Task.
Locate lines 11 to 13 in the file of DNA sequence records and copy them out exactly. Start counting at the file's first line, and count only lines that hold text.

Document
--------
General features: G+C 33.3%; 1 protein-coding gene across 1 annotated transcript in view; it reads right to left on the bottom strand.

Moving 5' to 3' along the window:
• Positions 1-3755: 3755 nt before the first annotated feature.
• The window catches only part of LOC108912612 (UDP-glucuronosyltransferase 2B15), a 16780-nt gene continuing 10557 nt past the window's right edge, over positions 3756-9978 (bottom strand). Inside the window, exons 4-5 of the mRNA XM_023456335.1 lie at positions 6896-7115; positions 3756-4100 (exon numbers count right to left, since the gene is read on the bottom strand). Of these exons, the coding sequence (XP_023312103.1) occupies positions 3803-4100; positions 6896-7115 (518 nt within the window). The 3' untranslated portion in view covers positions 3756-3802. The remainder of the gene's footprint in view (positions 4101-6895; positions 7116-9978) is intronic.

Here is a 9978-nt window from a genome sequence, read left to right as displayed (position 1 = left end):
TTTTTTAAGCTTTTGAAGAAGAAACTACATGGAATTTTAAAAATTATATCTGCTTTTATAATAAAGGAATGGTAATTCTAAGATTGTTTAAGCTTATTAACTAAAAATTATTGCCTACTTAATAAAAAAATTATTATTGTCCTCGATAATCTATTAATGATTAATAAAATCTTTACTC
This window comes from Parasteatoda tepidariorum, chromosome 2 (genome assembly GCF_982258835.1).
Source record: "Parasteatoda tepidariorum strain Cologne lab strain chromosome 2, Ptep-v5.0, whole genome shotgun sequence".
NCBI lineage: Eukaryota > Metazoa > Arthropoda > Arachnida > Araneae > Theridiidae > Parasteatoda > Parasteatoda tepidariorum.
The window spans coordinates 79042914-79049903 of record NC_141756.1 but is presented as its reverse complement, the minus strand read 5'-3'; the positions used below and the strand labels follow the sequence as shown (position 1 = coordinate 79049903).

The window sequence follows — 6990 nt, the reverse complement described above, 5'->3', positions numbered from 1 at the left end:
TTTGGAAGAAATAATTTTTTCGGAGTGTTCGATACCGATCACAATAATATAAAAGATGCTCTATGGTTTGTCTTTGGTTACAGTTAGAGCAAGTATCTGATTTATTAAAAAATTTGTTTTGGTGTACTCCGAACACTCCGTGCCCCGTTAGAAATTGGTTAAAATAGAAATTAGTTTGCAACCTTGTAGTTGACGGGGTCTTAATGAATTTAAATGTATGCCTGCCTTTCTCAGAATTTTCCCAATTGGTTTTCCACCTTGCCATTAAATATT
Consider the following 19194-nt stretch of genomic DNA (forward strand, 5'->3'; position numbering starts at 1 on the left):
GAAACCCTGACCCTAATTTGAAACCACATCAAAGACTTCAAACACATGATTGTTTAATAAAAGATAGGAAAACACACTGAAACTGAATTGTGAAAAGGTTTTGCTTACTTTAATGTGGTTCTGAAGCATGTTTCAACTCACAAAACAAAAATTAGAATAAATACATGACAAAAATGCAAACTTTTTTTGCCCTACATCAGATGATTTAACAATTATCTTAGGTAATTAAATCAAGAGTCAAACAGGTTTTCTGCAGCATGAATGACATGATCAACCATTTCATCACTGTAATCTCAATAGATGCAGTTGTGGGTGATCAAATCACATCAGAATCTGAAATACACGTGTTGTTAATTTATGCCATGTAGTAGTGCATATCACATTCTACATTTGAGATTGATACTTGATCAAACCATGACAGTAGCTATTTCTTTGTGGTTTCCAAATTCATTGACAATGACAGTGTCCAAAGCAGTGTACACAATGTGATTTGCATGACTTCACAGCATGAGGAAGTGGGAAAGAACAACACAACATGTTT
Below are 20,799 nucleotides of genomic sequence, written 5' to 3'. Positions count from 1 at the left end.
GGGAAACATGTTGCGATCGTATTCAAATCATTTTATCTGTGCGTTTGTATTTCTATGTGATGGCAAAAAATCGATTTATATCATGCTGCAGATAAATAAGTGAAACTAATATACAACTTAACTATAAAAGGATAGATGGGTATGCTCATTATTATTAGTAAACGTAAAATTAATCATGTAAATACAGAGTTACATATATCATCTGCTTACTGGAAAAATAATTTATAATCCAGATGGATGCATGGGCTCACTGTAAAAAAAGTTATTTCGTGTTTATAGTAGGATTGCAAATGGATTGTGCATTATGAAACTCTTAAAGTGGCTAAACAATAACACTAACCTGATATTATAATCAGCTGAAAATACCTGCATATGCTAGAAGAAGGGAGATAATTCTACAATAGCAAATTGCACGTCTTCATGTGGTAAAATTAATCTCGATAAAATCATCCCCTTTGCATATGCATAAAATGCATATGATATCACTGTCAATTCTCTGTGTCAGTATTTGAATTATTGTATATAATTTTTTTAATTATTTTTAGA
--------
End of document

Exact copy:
The window sequence follows — 6990 nt, the reverse complement described above, 5'->3', positions numbered from 1 at the left end:
TTTGGAAGAAATAATTTTTTCGGAGTGTTCGATACCGATCACAATAATATAAAAGATGCTCTATGGTTTGTCTTTGGTTACAGTTAGAGCAAGTATCTGATTTATTAAAAAATTTGTTTTGGTGTACTCCGAACACTCCGTGCCCCGTTAGAAATTGGTTAAAATAGAAATTAGTTTGCAACCTTGTAGTTGACGGGGTCTTAATGAATTTAAATGTATGCCTGCCTTTCTCAGAATTTTCCCAATTGGTTTTCCACCTTGCCATTAAATATT
Consider the following 19194-nt stretch of genomic DNA (forward strand, 5'->3'; position numbering starts at 1 on the left):